I mean, as I understand it, these derivatives were written on *specific* securities. So, in a lemons model, the only buyers should be the ones who know they have the worst crap to sell. Sellers–AIG, etc.–generally aren’t stupid. So the only explanation I have is that, like the mortgage brokers, they’re just venal–they figure they won’t be around when it blows up, so why not collect the fees now?

    It would seem far more logical to connect CDSs with an instrument–for instance, a statistical indicator or basket of securities that tracks a specific part of the housing market, something that’s out of the buyer’s control. That leaves the buyer facing only the risks that derive from decisions s/he has made, which is what I thought insurance was all about.

    Yet I’ve read nothing in the media that makes the (to my mind) crucial distinction between a regular derivative, such as an interest rate swap, and a CDS. They explain them as if they’re substantively the same. Yet the latter strikes me as unprecedented in form.

    What’s going on? Am I missing something here?

  5. Steve Sailer says:

    Countrywide securitized and offloaded every mortgage it sold. That should have told you something, no?

    We need a new term to complement predatory lending: “predatory securitizing.”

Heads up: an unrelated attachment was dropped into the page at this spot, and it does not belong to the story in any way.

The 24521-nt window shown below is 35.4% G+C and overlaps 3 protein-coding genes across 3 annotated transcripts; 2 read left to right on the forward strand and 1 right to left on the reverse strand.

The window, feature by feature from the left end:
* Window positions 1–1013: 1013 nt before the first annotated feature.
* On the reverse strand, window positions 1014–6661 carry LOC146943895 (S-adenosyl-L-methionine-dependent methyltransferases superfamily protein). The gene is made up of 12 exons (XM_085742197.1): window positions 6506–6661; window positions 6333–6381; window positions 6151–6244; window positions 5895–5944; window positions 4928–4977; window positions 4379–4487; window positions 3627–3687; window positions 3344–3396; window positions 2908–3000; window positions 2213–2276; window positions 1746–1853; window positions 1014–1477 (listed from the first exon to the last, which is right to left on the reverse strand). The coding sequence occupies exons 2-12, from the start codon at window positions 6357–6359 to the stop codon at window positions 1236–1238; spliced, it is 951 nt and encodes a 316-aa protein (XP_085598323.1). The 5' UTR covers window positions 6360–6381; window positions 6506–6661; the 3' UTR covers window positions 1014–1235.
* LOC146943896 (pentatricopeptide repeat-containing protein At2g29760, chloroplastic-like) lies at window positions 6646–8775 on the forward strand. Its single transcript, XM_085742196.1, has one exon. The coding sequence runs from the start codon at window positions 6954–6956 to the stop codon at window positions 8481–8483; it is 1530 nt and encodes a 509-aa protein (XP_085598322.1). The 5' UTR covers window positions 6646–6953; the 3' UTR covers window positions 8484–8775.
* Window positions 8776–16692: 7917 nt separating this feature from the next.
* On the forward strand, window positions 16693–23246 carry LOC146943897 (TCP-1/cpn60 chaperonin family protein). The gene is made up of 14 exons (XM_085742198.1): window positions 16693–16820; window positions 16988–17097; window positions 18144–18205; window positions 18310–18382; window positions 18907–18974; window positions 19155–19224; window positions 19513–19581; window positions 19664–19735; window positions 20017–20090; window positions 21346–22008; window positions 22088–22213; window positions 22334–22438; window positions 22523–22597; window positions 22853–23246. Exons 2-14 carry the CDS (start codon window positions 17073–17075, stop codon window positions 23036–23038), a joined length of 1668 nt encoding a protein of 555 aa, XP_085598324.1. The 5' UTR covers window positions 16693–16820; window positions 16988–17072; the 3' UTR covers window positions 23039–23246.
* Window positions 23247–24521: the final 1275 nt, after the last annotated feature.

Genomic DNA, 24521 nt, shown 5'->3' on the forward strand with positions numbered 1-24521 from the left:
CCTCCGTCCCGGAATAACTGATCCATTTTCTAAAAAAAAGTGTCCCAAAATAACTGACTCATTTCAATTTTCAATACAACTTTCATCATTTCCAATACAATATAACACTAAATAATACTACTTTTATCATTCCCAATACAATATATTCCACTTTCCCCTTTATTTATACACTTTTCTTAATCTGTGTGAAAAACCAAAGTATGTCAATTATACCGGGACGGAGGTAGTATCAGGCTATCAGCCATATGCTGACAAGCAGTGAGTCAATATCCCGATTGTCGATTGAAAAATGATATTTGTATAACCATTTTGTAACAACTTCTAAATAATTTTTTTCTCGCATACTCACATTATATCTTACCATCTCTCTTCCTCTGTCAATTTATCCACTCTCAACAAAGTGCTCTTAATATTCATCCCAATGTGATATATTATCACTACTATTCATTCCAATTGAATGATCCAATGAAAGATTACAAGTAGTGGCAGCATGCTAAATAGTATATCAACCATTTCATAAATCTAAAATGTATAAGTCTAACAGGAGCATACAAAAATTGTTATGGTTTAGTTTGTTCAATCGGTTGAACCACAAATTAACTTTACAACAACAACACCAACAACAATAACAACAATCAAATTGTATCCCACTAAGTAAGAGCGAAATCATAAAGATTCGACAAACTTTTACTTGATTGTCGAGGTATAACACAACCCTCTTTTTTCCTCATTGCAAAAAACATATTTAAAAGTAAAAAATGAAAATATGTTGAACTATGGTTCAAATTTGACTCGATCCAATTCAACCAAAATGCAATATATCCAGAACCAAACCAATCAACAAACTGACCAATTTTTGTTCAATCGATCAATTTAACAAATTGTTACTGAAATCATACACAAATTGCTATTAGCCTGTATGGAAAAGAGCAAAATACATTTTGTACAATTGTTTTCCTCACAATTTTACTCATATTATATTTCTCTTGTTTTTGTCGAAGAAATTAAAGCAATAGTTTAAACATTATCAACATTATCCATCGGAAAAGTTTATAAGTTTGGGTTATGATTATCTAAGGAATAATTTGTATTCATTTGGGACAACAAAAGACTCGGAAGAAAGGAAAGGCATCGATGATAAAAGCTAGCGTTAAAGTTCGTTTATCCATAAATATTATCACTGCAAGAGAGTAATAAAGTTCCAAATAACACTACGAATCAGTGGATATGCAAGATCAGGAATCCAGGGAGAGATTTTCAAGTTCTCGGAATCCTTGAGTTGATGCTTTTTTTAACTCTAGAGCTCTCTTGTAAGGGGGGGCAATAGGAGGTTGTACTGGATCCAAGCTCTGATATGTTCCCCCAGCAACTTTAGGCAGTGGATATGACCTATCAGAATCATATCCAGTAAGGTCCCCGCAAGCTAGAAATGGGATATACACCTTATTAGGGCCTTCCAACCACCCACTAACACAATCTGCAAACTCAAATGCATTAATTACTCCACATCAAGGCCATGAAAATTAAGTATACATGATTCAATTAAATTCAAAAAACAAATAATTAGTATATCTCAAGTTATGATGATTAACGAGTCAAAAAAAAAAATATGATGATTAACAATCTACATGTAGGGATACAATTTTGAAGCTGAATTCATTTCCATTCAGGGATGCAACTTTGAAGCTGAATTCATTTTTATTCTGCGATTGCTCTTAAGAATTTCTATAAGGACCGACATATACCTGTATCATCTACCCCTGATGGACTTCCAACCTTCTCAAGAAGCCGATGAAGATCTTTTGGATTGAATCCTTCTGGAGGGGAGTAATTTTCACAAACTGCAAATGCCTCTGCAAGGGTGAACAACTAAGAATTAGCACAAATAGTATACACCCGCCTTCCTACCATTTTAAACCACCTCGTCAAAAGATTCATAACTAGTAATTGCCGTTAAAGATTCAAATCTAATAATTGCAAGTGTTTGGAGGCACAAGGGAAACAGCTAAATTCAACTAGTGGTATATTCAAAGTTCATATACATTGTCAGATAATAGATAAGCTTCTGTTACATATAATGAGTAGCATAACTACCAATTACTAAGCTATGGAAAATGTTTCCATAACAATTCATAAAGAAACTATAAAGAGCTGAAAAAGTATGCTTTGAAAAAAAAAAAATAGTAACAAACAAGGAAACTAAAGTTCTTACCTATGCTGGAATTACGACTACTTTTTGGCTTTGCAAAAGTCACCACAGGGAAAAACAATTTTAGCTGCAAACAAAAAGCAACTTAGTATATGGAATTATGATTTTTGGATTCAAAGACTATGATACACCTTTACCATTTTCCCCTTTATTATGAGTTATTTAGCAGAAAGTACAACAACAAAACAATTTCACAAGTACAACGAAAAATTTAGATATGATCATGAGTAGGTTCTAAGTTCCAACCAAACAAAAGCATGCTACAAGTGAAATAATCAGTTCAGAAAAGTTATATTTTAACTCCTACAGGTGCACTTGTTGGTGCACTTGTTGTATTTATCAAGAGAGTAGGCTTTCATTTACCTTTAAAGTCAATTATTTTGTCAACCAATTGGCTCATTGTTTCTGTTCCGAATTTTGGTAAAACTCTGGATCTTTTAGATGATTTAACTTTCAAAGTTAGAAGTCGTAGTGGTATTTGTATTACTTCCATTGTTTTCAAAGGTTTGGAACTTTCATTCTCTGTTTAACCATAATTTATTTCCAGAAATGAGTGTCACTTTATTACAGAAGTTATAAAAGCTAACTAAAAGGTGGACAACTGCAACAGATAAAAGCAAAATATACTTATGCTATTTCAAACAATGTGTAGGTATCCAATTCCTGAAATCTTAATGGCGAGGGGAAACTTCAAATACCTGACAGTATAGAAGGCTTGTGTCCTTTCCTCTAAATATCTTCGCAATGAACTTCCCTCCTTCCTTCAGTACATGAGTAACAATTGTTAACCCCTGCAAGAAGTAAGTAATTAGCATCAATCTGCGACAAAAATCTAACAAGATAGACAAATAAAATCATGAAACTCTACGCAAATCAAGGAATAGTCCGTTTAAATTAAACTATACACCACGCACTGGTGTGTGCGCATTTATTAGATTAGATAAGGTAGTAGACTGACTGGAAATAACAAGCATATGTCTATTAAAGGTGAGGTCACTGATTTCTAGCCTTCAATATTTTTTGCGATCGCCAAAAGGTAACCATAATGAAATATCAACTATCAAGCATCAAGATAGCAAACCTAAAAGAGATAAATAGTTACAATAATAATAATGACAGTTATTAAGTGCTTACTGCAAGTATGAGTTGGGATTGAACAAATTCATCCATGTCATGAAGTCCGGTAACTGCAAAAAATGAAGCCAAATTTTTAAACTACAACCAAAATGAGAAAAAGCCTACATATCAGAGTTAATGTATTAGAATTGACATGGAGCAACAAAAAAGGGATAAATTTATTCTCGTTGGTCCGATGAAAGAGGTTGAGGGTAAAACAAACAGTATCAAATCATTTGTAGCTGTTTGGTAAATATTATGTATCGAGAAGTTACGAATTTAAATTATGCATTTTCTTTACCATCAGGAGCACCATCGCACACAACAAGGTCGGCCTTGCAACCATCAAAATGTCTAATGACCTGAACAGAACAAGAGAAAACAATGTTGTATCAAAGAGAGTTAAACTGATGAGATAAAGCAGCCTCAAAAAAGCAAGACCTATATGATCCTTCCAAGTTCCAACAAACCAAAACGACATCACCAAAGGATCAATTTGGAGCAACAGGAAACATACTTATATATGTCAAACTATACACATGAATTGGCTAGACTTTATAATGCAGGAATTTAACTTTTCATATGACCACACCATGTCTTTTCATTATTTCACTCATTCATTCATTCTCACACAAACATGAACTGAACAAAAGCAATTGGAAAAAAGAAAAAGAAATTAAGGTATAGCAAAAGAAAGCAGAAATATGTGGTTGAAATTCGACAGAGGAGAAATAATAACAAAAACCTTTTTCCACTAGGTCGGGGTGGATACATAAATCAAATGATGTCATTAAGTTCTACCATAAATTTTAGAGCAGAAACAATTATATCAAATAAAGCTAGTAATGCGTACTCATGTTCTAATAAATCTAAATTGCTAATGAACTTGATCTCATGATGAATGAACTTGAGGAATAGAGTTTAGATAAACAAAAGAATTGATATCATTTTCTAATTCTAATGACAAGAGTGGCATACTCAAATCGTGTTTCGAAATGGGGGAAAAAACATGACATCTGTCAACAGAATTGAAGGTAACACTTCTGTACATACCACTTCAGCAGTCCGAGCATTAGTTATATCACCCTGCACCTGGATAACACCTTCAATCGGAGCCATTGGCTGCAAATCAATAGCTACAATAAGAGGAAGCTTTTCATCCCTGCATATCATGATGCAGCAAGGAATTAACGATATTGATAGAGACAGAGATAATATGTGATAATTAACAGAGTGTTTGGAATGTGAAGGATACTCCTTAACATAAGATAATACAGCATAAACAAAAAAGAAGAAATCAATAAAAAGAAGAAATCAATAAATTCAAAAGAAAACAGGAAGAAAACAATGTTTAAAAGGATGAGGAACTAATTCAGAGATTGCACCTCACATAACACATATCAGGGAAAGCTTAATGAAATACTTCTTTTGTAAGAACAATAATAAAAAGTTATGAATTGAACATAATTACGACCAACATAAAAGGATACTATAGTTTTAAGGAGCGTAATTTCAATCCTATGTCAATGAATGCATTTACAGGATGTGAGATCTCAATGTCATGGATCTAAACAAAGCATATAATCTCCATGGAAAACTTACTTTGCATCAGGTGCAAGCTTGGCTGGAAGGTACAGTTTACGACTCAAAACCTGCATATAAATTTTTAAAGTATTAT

6. justthefacts says:

    This guy deserves to lose his job over this. He is reporting as a journalist when he hasn’t checked his facts. His wife drove her last husband into bankruptcy and when she was ordered by the court to pay $30,000 she owed to her sister, she declared bankruptcy in her name so Edmund, her new husband, wouldn’t be liable. She has kited checks and owes money to several businesses in Los Angeles including a hairdresser to the “stars”. This guy is in way over his head — between the two of them, they have seven children who were affected adversely by the divorce of their parents when these two decided to fall in love with their “soulmates” while they were both still married. The wife in fact left her 16-year old behind in L.A. to live on the streets while she honeymooned with her new beau.

  7. Steve Sailer says:

    Dear Justthefacts:

    Very interesting.

    Do you have any links to public documents corroborating this?

  8. justthefacts says: